I will agree that the failing education system is at primary fault... but it is the Federal laws that are preventing that from being fixed. At least the state is trying to find a solution.

So why can white kids also not move to better schools? Remember that these are POOR white kids, because the problem is that the parents can't afford public school even with the tax rebate.

I'm saying isn't it time we get race out of the way so we can move ahead? Or is a long-forgotten and oft-misrepresented era in our history more important than our future?

BTW, I am sorry you can't see the video... the part about the conflict between the state and desegregation is in it and not in the written text. I came across this story watching the evening news, and all that was available on the website was the video. I included the link to the text article because I hate video-only stories too.

TheRedneck



posted on Jun, 19 2013 @ 12:45 AM
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reply to post by polarwarrior
 


I don't know how it is In Australia but in the U.S. there is a culture in some areas that shun learning or how should I say, being smart. Then you take that and combine it with peer pressure...

Plus, the teachers work loads are getting heavier with budget cuts, school closings, layoffs and what not so teachers are stuck with more students. It's proven that the smaller a classroom (student wise) the better the children do. SO, you have less schools and less teachers, what's that mean? More students per teacher. Plus, you also have the culture that "it's not cool to be smart" add that with peer pressure and you have part of your answer.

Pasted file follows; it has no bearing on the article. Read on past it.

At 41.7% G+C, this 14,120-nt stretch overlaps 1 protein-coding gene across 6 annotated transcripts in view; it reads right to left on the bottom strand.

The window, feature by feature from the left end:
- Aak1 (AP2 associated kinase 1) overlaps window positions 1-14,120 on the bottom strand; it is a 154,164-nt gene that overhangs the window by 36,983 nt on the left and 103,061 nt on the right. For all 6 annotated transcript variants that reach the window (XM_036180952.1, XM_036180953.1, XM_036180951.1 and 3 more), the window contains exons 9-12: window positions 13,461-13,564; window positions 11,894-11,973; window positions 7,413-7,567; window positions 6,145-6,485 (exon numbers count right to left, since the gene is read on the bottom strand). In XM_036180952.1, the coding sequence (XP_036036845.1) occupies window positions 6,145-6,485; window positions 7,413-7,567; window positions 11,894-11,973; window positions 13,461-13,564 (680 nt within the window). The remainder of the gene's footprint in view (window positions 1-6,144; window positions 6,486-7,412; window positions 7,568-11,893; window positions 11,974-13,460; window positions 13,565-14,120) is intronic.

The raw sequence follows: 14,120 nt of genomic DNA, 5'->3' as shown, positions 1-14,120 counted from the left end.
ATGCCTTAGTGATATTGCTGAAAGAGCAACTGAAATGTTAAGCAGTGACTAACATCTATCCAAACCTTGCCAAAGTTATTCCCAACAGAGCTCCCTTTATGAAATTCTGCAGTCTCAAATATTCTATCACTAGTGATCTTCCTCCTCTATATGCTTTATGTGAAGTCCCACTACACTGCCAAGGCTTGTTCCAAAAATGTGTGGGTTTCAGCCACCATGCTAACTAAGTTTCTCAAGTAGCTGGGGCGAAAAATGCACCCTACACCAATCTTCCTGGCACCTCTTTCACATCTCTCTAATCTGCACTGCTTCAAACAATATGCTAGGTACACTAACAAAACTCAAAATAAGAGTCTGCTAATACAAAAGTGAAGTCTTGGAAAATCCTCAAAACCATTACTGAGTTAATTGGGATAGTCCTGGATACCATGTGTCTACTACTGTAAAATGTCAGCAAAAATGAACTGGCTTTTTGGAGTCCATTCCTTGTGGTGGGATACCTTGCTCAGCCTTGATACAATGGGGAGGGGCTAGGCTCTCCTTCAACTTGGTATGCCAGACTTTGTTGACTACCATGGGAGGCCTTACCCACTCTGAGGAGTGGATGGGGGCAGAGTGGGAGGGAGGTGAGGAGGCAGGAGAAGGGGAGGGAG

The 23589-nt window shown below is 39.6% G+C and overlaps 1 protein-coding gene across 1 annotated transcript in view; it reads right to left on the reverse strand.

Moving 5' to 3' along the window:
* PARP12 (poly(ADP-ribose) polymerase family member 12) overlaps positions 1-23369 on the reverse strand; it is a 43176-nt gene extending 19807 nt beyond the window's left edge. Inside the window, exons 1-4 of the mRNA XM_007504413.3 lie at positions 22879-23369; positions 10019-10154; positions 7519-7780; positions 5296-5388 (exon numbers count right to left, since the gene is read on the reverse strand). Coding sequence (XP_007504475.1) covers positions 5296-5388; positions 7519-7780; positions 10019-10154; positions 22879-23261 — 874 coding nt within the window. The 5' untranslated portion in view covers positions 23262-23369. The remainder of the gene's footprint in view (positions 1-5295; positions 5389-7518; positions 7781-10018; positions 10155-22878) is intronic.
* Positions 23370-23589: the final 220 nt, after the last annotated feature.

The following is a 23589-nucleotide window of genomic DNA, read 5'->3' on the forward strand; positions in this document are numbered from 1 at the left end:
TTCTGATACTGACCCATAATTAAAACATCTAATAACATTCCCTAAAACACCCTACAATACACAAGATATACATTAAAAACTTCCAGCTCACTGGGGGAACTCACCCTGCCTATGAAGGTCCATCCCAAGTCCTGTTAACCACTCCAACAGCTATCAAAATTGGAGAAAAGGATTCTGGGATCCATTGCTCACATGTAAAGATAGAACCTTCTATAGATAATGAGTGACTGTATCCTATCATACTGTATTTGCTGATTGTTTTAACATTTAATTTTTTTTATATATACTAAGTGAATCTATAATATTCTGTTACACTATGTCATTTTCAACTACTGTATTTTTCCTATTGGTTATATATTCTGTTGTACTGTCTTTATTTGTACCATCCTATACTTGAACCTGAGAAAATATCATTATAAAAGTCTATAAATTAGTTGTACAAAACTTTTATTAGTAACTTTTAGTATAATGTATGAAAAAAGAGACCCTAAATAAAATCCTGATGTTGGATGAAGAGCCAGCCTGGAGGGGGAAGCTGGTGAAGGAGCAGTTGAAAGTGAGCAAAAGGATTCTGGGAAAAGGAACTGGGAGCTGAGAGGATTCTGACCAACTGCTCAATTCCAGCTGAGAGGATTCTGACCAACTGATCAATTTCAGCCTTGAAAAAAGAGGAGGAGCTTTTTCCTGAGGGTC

I grew up in the 2nd smallest school district in the state of Pennsylvania, a county school, we had the least funding and used old textbooks. In 1998 we still had the same curtains and lockers that the school had when it was built with in the 60's. ~ The funding has # to do with it, it's the students attitudes and the teachers workload that is the problem. Too many asshole kids to one teacher, what can you expect? How would you handle it? It's no wonder why some teachers now-a-days are only in it for a paycheck. They are getting shafted and ultimately it's the kids that are getting shafted the most. It's a vicious cycle and it starts at the home.
Parents get involved with the districts politics, get involved with your students work... 20 minutes isn't asking too much even when a parent is working a 60 hr work week.

People are getting lazy and the "white shirts" are getting greedier.
edit on 19-6-2013 by kimish because: (no reason given)



posted on Jun, 19 2013 @ 12:51 AM
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edit on 19-6-2013 by kimish because: Not PC



posted on Jun, 19 2013 @ 01:04 AM
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reply to post by polarwarrior
 


In my first post I believe I did call the parents out. ANd 20 minutes of each day can make a difference even if the parent worked 60hr work weeks.